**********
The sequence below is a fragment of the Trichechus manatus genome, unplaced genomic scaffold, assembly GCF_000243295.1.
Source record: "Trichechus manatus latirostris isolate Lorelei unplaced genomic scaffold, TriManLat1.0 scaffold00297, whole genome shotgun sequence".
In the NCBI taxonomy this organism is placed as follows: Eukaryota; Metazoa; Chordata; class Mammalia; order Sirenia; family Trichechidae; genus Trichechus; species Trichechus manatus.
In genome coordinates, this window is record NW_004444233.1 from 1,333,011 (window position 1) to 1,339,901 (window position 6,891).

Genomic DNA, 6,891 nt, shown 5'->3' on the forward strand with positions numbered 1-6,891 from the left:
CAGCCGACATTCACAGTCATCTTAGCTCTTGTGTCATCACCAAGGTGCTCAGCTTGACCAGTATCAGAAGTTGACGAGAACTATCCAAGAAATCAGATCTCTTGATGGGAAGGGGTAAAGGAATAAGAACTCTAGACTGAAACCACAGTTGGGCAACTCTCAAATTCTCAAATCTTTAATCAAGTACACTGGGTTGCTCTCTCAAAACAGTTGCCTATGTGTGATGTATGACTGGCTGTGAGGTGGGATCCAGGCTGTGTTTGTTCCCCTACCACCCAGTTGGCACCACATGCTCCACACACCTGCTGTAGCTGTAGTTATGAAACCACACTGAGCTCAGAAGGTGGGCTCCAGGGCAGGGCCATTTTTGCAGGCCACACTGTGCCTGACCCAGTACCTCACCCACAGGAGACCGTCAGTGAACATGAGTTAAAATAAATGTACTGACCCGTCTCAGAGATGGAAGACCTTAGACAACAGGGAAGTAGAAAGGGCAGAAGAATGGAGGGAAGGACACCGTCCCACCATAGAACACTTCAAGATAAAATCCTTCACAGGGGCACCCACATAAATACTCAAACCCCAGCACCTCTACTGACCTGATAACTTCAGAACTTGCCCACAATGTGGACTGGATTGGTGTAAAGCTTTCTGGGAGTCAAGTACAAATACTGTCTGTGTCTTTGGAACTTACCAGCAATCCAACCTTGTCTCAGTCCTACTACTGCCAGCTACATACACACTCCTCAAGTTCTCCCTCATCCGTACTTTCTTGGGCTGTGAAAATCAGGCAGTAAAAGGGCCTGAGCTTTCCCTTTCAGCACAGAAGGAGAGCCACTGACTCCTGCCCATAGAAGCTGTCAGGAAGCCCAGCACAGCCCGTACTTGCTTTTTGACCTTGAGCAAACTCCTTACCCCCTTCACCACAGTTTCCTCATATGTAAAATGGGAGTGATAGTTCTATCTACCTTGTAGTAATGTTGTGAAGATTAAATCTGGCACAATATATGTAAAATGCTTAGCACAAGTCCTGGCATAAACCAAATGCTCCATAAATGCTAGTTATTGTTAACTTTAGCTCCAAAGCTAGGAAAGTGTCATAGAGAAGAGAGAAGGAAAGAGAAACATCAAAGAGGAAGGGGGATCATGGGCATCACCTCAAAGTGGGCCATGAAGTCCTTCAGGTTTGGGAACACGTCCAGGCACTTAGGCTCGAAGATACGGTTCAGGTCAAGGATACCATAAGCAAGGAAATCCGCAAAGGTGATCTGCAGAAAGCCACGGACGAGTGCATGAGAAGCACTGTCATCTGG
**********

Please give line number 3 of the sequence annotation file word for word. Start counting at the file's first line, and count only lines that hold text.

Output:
In the NCBI taxonomy this organism is placed as follows: Eukaryota; Metazoa; Chordata; class Mammalia; order Sirenia; family Trichechidae; genus Trichechus; species Trichechus manatus.